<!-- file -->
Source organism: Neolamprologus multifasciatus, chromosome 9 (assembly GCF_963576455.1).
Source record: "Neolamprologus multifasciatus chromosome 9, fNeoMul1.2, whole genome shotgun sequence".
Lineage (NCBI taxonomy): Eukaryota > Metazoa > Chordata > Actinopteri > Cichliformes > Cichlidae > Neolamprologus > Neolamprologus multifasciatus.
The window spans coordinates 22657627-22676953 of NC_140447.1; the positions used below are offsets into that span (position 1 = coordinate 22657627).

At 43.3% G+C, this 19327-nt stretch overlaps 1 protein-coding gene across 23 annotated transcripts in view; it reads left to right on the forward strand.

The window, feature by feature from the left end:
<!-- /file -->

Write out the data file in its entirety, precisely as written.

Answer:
Source organism: Neolamprologus multifasciatus, chromosome 9 (assembly GCF_963576455.1).
Source record: "Neolamprologus multifasciatus chromosome 9, fNeoMul1.2, whole genome shotgun sequence".
Lineage (NCBI taxonomy): Eukaryota > Metazoa > Chordata > Actinopteri > Cichliformes > Cichlidae > Neolamprologus > Neolamprologus multifasciatus.
The window spans coordinates 22657627-22676953 of NC_140447.1; the positions used below are offsets into that span (position 1 = coordinate 22657627).

At 43.3% G+C, this 19327-nt stretch overlaps 1 protein-coding gene across 23 annotated transcripts in view; it reads left to right on the forward strand.

The window, feature by feature from the left end: